Discussing the history of PMP will not be complete without making reference to the Project Management Institute (PMI), the Project Management Body of Knowledge (PMBOK), and the PMP certification itself.
Project management itself has been in practice since the world began. From the tower of Babel, the great Egyptian pyramids, the great wall of China, to even the statue of liberty, man has been in search for a standardised way of getting things done.
Project management as a concept started gaining recognition in the mid-20th century in industries such as the aerospace industry, construction, and defense industries. Project managers began the work of seeking recognition for project management as a profession. With that came the advent of the ‘Project Management Institute’.
In 1969, the Project Management Institute was founded at the Georgia Institute of Technology, as a not-for-profit organization. Some of its objectives were to:
With these objectives in mind, in 1981, Matthew H. Parry acted as the project manager to lead a team with the objectives “to develop project management standards, ethics and accreditation”. Two years later, in 1983, his project team published an Ethics, Standards, and Accreditation (ESA) report in a special issue of Project Management Quarterly – now known as the Project Management Journal, recommending that a certification program be developed.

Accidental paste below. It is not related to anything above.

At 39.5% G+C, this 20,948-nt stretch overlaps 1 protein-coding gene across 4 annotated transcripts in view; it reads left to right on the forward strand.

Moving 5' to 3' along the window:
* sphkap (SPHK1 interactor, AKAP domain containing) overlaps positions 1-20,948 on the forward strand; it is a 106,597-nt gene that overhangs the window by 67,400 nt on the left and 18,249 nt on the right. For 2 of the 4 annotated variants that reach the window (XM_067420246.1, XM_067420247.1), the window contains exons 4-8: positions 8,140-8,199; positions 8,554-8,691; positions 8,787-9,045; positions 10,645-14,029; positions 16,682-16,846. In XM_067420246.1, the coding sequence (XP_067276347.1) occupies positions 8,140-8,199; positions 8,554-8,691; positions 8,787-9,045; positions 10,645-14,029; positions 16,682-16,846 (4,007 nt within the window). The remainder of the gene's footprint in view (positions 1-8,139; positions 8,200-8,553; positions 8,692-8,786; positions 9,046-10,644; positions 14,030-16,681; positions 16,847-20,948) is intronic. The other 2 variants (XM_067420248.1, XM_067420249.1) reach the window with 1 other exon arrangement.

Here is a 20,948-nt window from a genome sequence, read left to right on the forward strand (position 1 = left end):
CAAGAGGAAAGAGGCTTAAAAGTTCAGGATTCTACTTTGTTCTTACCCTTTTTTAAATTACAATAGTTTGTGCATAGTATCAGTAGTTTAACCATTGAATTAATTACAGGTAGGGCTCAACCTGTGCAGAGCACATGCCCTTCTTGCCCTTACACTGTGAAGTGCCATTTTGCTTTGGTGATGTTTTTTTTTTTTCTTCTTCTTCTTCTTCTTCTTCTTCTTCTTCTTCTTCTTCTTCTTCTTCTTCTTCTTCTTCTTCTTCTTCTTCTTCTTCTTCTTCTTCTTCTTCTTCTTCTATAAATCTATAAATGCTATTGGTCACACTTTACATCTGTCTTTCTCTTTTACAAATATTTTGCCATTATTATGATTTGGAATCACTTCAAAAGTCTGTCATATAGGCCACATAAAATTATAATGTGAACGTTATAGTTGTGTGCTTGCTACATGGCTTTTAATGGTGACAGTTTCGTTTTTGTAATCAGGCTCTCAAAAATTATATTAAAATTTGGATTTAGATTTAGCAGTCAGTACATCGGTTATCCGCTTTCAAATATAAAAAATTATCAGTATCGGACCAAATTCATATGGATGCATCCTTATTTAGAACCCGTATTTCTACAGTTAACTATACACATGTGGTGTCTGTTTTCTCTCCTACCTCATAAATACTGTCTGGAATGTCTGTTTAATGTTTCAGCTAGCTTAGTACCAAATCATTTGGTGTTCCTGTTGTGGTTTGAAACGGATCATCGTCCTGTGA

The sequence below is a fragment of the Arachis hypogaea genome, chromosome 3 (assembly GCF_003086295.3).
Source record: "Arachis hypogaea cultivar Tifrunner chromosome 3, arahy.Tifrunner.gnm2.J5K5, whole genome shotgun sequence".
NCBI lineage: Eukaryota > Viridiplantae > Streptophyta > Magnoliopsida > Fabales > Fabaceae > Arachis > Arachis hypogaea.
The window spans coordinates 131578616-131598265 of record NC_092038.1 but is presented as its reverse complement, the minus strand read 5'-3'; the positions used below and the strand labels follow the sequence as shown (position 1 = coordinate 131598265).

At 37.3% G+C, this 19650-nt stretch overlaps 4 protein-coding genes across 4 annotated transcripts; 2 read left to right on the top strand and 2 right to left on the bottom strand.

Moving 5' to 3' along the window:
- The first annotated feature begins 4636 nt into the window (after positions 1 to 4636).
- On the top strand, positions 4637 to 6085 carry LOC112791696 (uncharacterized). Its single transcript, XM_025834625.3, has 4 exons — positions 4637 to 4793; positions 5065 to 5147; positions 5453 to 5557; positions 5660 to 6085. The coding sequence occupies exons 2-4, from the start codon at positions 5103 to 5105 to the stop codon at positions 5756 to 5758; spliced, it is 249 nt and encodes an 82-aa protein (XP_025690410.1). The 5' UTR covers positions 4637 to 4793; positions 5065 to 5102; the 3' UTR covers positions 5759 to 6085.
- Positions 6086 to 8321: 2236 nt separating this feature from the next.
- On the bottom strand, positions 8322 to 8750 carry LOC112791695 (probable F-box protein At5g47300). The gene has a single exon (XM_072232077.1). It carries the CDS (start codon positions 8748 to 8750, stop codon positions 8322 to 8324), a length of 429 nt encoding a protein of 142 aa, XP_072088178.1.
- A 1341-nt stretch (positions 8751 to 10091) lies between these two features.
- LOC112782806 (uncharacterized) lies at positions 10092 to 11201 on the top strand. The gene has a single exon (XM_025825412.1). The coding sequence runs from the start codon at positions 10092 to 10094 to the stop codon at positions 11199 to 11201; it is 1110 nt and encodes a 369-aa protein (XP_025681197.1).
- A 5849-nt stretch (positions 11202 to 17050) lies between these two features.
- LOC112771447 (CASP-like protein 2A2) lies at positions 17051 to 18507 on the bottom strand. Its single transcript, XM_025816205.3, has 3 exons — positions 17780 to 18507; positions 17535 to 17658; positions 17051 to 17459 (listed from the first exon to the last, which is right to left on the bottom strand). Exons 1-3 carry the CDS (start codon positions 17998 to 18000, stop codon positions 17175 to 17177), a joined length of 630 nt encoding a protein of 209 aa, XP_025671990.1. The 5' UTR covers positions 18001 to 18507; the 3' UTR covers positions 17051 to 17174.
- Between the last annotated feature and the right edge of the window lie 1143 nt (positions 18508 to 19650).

According to the report, they carried out a survey amongst PMI members and 86 percent of the respondents “favored some type of certification program.” In March 1984, they published a report titled, “The Project Management Professional (PMP) Program: Certifying Project Managers”.
This report detailed the process for becoming certified. It also identified three areas to earn points towards the certification: education, experience, and service. On the 6th, October of that same year, PMI conducted the first certification examination in Philadelphia, United States. Fifty-six individuals took the exam and 43 passed to become the first Project Management Professionals (PMPs).
Interesting fact: Did you know that, in 1994, ten years after the first exam, more than ten times that number sat for one administration of the exam?
In the 1983 ESA report by Matthew H. Parry’s team, they proposed a “Code of Ethics for Project Management”. The report talked about a set of knowledge areas to serve as the basis for developing a framework for the unique body of project management knowledge – critical to the recognition of the project management profession and developing minimum standards for entry into the field. However, a lot had to be done to make the proposition a reality.
In August 1986, a special issue of the Project Management Journal presented a comprehensive report on the development of the first Project Management Body of Knowledge(PMBOK), under the supervision of R. Max Wideman. In the months that followed, the report went through further revision and development. Thus, in 1987, PMI published “The Project Management Body of Knowledge” as an independent document. Since then, the PMBOK has been the basis for developing the Project Management Professional Certification Program to date. The ESA Report envisioned that the body of knowledge of project management would continue to grow as the profession’s theory and practice evolved, and the increasingly robust certification process reflects this evolution.
Since 1987, project managers realized that a single book cannot contain the whole PMBOK. Therefore, PMI developed and published A Guide to the Project Management Body of Knowledge (PMBOK Guide). Ever since its first release, as the project management profession evolves, the PMBOK Guide grows with it to incorporate the trends in project management. The following highlights the evolution of the PMBOK guide:
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